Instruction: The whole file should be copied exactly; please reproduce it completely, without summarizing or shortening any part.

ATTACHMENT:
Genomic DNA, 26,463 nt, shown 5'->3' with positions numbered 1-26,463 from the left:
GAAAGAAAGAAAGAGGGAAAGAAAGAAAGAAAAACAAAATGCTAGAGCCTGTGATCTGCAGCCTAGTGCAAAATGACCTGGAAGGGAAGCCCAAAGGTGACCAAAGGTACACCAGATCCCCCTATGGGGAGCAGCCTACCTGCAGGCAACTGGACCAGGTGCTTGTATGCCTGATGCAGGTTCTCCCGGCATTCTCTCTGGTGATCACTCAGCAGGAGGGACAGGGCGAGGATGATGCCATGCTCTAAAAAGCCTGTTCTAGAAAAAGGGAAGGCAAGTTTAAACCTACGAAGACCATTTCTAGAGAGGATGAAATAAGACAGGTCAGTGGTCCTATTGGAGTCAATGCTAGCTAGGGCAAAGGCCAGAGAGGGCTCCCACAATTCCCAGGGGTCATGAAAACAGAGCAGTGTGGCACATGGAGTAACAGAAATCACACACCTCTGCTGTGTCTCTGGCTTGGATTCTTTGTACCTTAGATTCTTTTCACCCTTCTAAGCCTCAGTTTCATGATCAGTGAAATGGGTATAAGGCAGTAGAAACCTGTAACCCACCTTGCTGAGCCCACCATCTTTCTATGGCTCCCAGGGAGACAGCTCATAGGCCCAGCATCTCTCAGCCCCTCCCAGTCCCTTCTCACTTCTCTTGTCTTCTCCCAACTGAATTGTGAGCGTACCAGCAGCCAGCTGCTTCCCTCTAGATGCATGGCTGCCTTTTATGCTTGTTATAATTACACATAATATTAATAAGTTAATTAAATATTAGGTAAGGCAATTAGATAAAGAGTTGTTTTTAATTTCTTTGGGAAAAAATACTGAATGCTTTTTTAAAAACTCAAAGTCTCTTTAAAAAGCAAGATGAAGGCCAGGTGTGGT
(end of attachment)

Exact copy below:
Genomic DNA, 26,463 nt, shown 5'->3' with positions numbered 1-26,463 from the left:
GAAAGAAAGAAAGAGGGAAAGAAAGAAAGAAAAACAAAATGCTAGAGCCTGTGATCTGCAGCCTAGTGCAAAATGACCTGGAAGGGAAGCCCAAAGGTGACCAAAGGTACACCAGATCCCCCTATGGGGAGCAGCCTACCTGCAGGCAACTGGACCAGGTGCTTGTATGCCTGATGCAGGTTCTCCCGGCATTCTCTCTGGTGATCACTCAGCAGGAGGGACAGGGCGAGGATGATGCCATGCTCTAAAAAGCCTGTTCTAGAAAAAGGGAAGGCAAGTTTAAACCTACGAAGACCATTTCTAGAGAGGATGAAATAAGACAGGTCAGTGGTCCTATTGGAGTCAATGCTAGCTAGGGCAAAGGCCAGAGAGGGCTCCCACAATTCCCAGGGGTCATGAAAACAGAGCAGTGTGGCACATGGAGTAACAGAAATCACACACCTCTGCTGTGTCTCTGGCTTGGATTCTTTGTACCTTAGATTCTTTTCACCCTTCTAAGCCTCAGTTTCATGATCAGTGAAATGGGTATAAGGCAGTAGAAACCTGTAACCCACCTTGCTGAGCCCACCATCTTTCTATGGCTCCCAGGGAGACAGCTCATAGGCCCAGCATCTCTCAGCCCCTCCCAGTCCCTTCTCACTTCTCTTGTCTTCTCCCAACTGAATTGTGAGCGTACCAGCAGCCAGCTGCTTCCCTCTAGATGCATGGCTGCCTTTTATGCTTGTTATAATTACACATAATATTAATAAGTTAATTAAATATTAGGTAAGGCAATTAGATAAAGAGTTGTTTTTAATTTCTTTGGGAAAAAATACTGAATGCTTTTTTAAAAACTCAAAGTCTCTTTAAAAAGCAAGATGAAGGCCAGGTGTGGT